• Operational risk and reputation in financial institutions: Does media tone make a difference?

      Barakat, Ahmed; Ashby, Simon; Fenn, Paul; Bryce, Cormac (Journal of Banking & Finance, 2019)
      Operational risk announcements are unexpected adverse media news that potentially harm the reputation of financial institutions. This paper examines the equity-based and debt-based reputational effects of financial sentiment tones in operational risk announcements and shows how such reputational effects are moderated by alternative sources of public information. Our analysis reveals that the net negative tone and litigious tone have adverse reputational effects, and the uncertainty tone mitigates the adverse reputational impact. Additionally, alternative, simultaneous sources of information neutralize the reputational effects of textual tones. First, third-party information about the event (i.e. regulatory announcements and final settlements) dissolves the favorable (adverse) reputational impact of the uncertainty tone (litigious tone). Second, loss amount disclosure and firm recognition substitute the reputational effects of the net negative tone and uncertainty tone only in Anglo-Saxon countries and market-based economies. Overall, our findings indicate that the reputational effects of the media materialize most when there is lack of certain, quantifiable and regulated public information about the operational risk event.
    • The reputational effects of analysts' stock recommendations and credit ratings: Evidence from operational risk announcements in the financial industry

      Barakat, Ahmed; Ashby, Simon; Fenn, Paul (International Review of Financial Analysis, 2018)
      This paper investigates whether more favorable stock recommendations and higher credit ratings serve as a reputational asset or reputational liability around reputation-damaging events. Analyzing the reputational effects of operational risk announcements incurred by financial institutions, we find that firms with a “Buy” stock recommendation or “Speculative Grade” credit rating are more likely to incur an equity-based reputational damage. In addition, firms with lower credit ratings incur a much more severe debt-based reputational damage. Moreover, credit ratings are more instrumental in mitigating the debt-based reputational damage caused by fraud incidents or incurred in non-banking activities. Furthermore, the misconduct of senior management could demolish the reputation of firms with less heterogeneous stock recommendations. Finally, credit ratings serve as an equity-based reputational asset in the short term but turn into an equity-based reputational liability in the long term. Overall, our analysis reveals that stock recommendations represent a reputational burden and credit ratings act as a reputational shield; however, the persistence and magnitude of such reputational effects are moderated by time and event characteristics.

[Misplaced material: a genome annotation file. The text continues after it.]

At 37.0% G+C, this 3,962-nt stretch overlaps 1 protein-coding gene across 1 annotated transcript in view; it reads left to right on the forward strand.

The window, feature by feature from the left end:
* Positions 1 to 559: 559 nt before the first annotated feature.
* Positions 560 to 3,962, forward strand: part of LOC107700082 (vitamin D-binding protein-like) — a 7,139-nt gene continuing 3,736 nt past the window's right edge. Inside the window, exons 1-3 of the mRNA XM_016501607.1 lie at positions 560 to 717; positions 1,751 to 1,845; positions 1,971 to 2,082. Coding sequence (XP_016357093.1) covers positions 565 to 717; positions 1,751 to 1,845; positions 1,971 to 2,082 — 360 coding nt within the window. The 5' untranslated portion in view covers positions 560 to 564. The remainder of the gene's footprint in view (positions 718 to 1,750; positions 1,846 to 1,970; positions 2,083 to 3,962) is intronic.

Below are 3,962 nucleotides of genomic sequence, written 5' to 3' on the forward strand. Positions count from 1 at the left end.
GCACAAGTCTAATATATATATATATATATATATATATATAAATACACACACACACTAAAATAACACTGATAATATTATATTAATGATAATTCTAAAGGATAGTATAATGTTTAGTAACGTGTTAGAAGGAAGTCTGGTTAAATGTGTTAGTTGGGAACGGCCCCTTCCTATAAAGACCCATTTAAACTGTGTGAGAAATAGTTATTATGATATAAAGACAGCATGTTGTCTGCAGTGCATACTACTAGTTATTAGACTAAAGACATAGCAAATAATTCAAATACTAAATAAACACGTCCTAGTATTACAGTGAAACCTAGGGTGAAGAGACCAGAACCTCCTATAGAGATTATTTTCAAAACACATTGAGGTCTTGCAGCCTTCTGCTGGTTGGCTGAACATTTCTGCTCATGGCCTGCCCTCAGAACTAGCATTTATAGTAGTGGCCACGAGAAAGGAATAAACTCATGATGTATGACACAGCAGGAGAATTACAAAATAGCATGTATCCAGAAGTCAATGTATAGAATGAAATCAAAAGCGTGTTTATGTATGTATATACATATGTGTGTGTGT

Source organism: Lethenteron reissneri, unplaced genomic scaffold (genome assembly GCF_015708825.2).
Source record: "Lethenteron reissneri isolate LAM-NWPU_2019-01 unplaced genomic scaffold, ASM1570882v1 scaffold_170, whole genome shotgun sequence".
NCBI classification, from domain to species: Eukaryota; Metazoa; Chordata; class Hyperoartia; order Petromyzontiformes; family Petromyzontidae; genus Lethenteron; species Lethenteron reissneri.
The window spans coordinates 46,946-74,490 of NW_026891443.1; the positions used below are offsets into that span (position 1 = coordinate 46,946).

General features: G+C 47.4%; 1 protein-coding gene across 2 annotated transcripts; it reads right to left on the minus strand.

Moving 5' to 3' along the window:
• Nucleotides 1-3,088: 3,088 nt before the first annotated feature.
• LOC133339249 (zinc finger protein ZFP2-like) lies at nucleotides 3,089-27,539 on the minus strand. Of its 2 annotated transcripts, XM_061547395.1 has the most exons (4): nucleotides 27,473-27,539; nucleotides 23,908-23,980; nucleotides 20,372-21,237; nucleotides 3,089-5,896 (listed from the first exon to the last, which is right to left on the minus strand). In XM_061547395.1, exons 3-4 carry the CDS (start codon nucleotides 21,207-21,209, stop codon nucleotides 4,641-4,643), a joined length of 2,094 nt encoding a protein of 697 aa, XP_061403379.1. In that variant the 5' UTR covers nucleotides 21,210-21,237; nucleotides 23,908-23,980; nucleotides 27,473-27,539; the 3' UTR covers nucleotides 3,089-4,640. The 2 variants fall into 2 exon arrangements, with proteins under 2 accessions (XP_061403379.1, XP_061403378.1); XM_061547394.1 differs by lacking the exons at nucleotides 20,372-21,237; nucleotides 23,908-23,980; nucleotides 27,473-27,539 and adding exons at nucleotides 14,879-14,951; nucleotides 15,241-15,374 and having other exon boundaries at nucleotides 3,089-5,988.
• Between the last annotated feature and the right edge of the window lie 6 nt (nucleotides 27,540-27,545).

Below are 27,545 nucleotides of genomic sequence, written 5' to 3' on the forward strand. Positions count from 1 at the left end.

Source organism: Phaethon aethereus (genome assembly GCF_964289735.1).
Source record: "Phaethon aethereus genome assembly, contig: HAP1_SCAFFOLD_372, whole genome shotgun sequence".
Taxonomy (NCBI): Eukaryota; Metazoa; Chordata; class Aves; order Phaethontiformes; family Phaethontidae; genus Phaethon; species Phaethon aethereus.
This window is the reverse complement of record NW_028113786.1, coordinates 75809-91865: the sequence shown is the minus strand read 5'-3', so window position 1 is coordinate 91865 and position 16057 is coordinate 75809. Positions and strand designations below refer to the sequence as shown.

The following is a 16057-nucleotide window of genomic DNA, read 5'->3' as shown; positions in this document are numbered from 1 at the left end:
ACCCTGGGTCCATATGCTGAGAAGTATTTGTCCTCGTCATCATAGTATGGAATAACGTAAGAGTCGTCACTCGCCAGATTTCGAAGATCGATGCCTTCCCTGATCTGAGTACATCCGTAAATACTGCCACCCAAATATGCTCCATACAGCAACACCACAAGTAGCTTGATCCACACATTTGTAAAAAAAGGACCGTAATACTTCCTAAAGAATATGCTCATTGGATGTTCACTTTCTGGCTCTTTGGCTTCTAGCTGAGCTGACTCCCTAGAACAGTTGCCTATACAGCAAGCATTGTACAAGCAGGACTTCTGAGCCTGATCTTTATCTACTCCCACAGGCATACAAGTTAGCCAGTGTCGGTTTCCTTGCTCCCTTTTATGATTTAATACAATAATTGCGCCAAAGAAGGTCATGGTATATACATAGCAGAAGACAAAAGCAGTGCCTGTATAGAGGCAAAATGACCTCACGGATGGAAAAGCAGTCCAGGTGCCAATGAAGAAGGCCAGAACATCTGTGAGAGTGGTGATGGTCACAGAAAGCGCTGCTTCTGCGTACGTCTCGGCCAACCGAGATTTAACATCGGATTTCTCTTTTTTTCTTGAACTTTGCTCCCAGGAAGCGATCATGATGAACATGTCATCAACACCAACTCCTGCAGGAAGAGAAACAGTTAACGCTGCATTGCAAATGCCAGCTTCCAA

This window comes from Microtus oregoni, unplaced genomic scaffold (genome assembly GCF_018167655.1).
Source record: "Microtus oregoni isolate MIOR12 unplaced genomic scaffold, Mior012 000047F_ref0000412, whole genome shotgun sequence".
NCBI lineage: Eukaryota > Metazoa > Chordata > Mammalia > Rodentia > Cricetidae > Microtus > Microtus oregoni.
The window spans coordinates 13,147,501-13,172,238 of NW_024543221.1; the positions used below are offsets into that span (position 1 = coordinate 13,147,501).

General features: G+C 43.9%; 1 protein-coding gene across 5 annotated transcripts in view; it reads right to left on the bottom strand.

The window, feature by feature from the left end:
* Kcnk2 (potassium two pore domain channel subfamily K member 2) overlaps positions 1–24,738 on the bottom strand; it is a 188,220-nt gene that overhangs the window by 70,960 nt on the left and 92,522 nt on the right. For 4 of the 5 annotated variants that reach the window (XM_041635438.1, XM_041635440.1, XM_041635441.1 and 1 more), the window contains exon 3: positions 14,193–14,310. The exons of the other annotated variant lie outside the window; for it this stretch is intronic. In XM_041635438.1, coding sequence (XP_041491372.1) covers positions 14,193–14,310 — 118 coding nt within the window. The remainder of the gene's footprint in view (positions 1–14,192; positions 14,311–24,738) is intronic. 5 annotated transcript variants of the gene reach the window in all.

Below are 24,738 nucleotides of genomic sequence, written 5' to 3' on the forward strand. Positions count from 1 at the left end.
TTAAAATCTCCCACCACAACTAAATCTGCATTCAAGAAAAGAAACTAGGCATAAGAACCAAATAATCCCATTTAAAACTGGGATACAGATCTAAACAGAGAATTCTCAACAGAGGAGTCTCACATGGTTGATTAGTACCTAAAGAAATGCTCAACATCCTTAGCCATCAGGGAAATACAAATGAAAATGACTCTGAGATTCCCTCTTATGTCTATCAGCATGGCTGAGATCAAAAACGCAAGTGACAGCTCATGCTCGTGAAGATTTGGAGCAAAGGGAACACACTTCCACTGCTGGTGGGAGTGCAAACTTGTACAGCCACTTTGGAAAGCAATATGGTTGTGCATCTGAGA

• Waking the sleeping giant: Maximising the potential of operational risk management for banks

      Ashby, Simon; Clark, David; Thirlwell, John (Journal of Financial Transformation, 2011)
      Within the banking sector operational risk is often perceived to be a less important risk than financial risks such as market or credit risk. Such a view is typically reinforced by the observation that banks are in the business of taking these financial risks and must lend large amounts of money and/or take significant market positions if they are to make an acceptable profit for their owners. Events such as the global financial crisis would also seem to reinforce this view of the pre-eminence of financial risks. Taken at face value the crisis might appear to have been caused by a combination of excessive lending, leverage and derivatives trading - activities which fall with the realm of financial risk. Yet deeper investigations into the crisis have revealed that other more complex forces were at work, forces, such as failures in people, process and systems which have more in common with the field of operational risk. In this paper we argue that banks must do more to wake the sleeping giant of operational risk management in their activities. We demonstrate how operational risk related failures in people, processes and systems lay at the heart of the global financial crisis, leading to disastrous consequences not only for individual banks, but also for the financial sector as a whole and the domestic economies that are supported by it. We also highlight three key barriers that we believe are preventing the discipline of operational risk management from reaching its full potential in the banking sector. Finally we identify a number of themes that we believe should be embraced by banks and their regulators to help overcome the three barriers and enhance the management of operational risk across the sector.